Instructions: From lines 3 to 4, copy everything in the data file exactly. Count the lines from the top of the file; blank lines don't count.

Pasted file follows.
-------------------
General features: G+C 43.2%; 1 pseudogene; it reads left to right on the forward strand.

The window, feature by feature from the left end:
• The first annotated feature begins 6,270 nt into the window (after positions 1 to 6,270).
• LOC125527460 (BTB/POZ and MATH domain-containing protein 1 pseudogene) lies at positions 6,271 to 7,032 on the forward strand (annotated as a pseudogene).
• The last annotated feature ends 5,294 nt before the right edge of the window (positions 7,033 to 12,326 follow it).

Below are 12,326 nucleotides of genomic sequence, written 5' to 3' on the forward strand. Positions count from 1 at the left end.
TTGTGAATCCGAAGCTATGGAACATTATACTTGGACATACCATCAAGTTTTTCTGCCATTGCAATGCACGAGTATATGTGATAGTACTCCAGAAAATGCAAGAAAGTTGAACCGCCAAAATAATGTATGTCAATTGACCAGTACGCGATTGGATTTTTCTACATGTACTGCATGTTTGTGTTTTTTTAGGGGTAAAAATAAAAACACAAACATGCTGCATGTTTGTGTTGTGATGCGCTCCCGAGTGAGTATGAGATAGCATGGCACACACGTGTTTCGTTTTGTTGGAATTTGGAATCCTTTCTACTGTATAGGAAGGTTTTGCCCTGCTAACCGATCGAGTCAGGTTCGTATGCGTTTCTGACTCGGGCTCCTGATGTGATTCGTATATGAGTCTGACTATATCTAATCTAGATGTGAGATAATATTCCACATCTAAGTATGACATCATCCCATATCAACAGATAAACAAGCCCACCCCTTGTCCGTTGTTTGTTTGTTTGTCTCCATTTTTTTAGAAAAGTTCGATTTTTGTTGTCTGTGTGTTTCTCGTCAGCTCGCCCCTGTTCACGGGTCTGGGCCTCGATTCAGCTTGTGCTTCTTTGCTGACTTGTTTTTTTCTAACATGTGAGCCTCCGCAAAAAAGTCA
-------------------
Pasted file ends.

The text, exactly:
• The first annotated feature begins 6,270 nt into the window (after positions 1 to 6,270).
• LOC125527460 (BTB/POZ and MATH domain-containing protein 1 pseudogene) lies at positions 6,271 to 7,032 on the forward strand (annotated as a pseudogene).